Dr. Lee D. McCaskill

Brooklyn Technical High School
29 Fort Greene Place
Brooklyn, NY 11217

Re: Todd Friedman

Dear Dr. McCaskill:

As you undoubtedly are aware, my organization and a number of other First Amendment groups have been concerned about the fact that a teacher at your school, Todd Friedman, was disciplined last year after a parent complained about sexual content in Russell Banks’ novel Continental Drift.

It is gratifying that the discipline letter has been removed from Mr. Friedman’s file. However, we are still concerned about the status of Continental Drift, and how the decision to approve or exclude this novel and other materials will be made at Brooklyn Tech.

In your May 12 letter to Mr. Friedman, you indicate that you have "developed a method for selecting and approving reading materials for all classes at Brooklyn Tech," which I assume refers to your May 12 memo to staff on "Supplemental Reading Materials Classroom Libraries." That memo states that "[f]aculty may not use literature to promote political, religious or other personal beliefs. In the selection of non approved material, sexually explicit material may not be distributed to students."

Unfortunately, this policy only heightens our concerns. First, the policy bars books with specific types of content. This contravenes the basic First Amendment rule prohibiting discrimination on the basis of content or viewpoint and chills protected expression. Moreover, it is vague, subjective, and over-inclusive. Virtually all literature promotes personal beliefs. For example, students recently read the poem Somebody Blew Up America, a poem that can only be fully understood in a political context. Sexual content is also not a permissible ground to bar books at the high school level; otherwise, students would be unable to read Romeo and Juliet and Secrets, which was assigned recently apparently without complaint.

It is standard to appoint a committee to review complaints about books, but it is highly unusual to require teachers, especially at the high school level, to obtain prior approval to assign a respected novel as supplemental reading. Such a requirement is time-consuming and plainly chills the selection process. It also provides an opportunity for harassment, which in this situation is a serious concern, given the number and nature of the grievances still pending at Brooklyn Tech.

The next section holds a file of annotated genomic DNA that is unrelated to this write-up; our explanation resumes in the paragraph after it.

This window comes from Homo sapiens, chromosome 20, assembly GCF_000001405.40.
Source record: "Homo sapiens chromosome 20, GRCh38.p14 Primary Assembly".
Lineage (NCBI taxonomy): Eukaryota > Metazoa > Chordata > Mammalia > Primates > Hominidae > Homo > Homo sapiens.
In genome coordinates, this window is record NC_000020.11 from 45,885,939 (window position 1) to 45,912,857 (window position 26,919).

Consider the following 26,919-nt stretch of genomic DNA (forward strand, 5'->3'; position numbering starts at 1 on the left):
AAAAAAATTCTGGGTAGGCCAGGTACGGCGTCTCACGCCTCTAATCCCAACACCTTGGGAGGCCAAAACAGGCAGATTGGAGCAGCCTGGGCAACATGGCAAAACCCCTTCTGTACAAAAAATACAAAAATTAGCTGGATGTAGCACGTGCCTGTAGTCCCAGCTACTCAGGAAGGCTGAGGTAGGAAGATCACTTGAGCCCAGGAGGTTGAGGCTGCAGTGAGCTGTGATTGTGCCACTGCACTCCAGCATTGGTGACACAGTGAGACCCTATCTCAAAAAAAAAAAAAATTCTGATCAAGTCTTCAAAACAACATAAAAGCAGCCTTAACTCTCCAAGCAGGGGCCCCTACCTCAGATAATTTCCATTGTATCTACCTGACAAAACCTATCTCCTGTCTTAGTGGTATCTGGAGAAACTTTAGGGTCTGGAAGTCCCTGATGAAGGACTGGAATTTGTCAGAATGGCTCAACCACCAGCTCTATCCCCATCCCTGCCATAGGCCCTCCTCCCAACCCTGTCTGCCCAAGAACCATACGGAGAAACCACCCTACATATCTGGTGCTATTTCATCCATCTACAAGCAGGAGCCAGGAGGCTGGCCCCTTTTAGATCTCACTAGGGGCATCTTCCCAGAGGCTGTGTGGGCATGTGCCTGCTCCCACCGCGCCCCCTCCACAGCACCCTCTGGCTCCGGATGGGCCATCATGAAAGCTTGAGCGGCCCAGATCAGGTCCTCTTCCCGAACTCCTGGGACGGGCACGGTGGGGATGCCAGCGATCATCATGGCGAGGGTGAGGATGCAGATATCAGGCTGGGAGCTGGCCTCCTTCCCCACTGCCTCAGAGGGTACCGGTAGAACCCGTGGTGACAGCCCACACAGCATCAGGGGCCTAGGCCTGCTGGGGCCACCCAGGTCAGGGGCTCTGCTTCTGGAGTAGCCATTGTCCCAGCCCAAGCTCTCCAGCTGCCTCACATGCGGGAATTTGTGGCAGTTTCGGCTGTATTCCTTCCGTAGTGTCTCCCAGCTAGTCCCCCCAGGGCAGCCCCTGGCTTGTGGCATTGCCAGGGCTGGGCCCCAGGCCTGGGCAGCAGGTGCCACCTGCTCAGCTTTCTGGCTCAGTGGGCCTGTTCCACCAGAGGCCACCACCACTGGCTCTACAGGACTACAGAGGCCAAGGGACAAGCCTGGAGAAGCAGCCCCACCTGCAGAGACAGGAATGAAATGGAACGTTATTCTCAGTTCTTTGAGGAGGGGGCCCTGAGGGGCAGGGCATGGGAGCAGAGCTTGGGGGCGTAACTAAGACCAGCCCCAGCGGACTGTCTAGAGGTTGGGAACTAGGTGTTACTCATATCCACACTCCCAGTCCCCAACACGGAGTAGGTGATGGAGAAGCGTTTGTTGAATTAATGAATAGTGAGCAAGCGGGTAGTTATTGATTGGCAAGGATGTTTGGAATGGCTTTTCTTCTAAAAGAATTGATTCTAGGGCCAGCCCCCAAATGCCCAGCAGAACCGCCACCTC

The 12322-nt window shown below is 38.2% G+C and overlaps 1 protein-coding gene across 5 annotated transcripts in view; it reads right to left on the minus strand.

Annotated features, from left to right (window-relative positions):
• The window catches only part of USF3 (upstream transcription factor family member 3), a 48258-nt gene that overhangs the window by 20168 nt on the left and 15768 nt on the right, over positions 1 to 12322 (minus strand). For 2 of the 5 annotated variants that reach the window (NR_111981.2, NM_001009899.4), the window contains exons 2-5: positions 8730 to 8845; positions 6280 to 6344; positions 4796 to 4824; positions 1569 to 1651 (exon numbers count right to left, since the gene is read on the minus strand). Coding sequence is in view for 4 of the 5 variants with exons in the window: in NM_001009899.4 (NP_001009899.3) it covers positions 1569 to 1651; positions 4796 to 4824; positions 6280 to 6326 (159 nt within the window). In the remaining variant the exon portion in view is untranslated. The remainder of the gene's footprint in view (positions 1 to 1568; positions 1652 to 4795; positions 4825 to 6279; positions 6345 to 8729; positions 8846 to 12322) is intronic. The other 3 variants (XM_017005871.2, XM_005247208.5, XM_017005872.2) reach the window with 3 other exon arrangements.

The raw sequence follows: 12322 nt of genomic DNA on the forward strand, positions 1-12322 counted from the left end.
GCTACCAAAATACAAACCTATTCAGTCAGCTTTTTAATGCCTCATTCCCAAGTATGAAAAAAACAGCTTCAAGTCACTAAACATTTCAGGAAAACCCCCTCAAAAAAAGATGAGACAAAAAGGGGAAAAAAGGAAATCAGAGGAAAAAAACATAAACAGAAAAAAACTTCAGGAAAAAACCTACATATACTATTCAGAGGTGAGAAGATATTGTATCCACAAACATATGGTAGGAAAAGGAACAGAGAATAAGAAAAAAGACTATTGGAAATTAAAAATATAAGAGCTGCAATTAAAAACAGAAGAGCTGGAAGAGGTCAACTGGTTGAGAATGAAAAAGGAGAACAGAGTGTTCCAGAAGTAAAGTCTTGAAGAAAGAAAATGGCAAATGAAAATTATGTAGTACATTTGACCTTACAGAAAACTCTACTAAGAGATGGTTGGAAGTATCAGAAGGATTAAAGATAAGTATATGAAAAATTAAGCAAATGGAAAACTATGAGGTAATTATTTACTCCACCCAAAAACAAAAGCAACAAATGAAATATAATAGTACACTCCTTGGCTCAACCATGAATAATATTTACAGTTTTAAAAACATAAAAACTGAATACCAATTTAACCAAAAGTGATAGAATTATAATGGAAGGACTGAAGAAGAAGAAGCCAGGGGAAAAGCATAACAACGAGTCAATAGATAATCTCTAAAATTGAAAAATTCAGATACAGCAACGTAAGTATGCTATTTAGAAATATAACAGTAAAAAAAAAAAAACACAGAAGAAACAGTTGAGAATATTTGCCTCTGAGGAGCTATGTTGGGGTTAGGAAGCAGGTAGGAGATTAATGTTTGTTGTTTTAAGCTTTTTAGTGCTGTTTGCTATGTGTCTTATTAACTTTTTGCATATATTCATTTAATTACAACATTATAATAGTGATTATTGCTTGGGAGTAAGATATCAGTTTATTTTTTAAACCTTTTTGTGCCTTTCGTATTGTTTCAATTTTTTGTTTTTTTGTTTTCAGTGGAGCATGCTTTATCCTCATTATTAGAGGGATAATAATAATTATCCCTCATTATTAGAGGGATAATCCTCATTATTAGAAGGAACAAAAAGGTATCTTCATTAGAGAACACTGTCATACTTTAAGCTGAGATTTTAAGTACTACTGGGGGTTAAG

In sum, even though Mr. Friedman’s grievance has technically been resolved, the censorship issue which was at the heart of the situation has not been solved, and actually seems to have gotten worse. The current policy institutionalizes the problem and invites continued dissension and controversy.

The vast majority of high schools in New York City educate their students without violating students’ and teachers’ First Amendment right to read and speak freely and to explore a wide range of materials and ideas. There is no reason why Brooklyn Tech should not do likewise.


Joan E. Bertin
Executive Director
National Coalition Against Censorship

Chris Finan
American Booksellers Foundation for Free Expression

Larry Siems
Director, Freedom to Write and International Programs
PEN American Center


Joel Klein, Chancellor, NYC Department of Education
Randi Weingarten, President, UFT
Reyes Irizarry, Superintendent, Brooklyn and Staten Island High Schools
Judy E. Nathan, First Deputy Council, NYC Dept. of Education
Russell Banks
Deborah Karpatkin, Esq.
Judith Krug, Director, ALA Office for Intellectual Freedom
Charles Suhor, National Council of Teachers of English